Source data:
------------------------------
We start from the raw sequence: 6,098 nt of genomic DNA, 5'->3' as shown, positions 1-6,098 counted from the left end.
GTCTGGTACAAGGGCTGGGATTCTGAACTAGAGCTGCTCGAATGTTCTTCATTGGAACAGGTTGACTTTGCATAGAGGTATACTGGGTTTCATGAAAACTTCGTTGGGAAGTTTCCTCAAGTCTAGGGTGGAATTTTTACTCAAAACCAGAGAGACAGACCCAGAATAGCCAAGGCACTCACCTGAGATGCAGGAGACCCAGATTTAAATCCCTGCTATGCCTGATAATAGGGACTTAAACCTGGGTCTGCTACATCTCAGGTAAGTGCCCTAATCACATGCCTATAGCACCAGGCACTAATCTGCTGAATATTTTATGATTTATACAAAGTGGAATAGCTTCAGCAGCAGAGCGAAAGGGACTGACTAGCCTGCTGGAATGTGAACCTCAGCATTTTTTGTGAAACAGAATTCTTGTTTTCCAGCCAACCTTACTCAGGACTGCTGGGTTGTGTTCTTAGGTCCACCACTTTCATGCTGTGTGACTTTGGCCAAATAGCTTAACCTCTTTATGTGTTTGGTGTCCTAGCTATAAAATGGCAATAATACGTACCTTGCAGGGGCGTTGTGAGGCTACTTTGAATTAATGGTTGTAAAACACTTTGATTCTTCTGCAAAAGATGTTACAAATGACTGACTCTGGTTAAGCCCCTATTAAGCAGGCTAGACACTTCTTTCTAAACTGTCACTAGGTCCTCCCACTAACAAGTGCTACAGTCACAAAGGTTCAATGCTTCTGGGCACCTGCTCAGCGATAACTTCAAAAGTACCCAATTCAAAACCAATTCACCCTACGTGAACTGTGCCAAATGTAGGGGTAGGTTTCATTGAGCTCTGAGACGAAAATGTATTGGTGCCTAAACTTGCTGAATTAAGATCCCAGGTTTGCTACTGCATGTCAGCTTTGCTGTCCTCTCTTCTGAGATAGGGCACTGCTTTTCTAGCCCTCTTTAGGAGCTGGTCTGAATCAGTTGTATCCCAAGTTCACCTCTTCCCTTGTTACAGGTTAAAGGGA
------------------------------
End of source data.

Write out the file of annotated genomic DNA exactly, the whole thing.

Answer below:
We start from the raw sequence: 6,098 nt of genomic DNA, 5'->3' as shown, positions 1-6,098 counted from the left end.
GTCTGGTACAAGGGCTGGGATTCTGAACTAGAGCTGCTCGAATGTTCTTCATTGGAACAGGTTGACTTTGCATAGAGGTATACTGGGTTTCATGAAAACTTCGTTGGGAAGTTTCCTCAAGTCTAGGGTGGAATTTTTACTCAAAACCAGAGAGACAGACCCAGAATAGCCAAGGCACTCACCTGAGATGCAGGAGACCCAGATTTAAATCCCTGCTATGCCTGATAATAGGGACTTAAACCTGGGTCTGCTACATCTCAGGTAAGTGCCCTAATCACATGCCTATAGCACCAGGCACTAATCTGCTGAATATTTTATGATTTATACAAAGTGGAATAGCTTCAGCAGCAGAGCGAAAGGGACTGACTAGCCTGCTGGAATGTGAACCTCAGCATTTTTTGTGAAACAGAATTCTTGTTTTCCAGCCAACCTTACTCAGGACTGCTGGGTTGTGTTCTTAGGTCCACCACTTTCATGCTGTGTGACTTTGGCCAAATAGCTTAACCTCTTTATGTGTTTGGTGTCCTAGCTATAAAATGGCAATAATACGTACCTTGCAGGGGCGTTGTGAGGCTACTTTGAATTAATGGTTGTAAAACACTTTGATTCTTCTGCAAAAGATGTTACAAATGACTGACTCTGGTTAAGCCCCTATTAAGCAGGCTAGACACTTCTTTCTAAACTGTCACTAGGTCCTCCCACTAACAAGTGCTACAGTCACAAAGGTTCAATGCTTCTGGGCACCTGCTCAGCGATAACTTCAAAAGTACCCAATTCAAAACCAATTCACCCTACGTGAACTGTGCCAAATGTAGGGGTAGGTTTCATTGAGCTCTGAGACGAAAATGTATTGGTGCCTAAACTTGCTGAATTAAGATCCCAGGTTTGCTACTGCATGTCAGCTTTGCTGTCCTCTCTTCTGAGATAGGGCACTGCTTTTCTAGCCCTCTTTAGGAGCTGGTCTGAATCAGTTGTATCCCAAGTTCACCTCTTCCCTTGTTACAGGTTAAAGGGA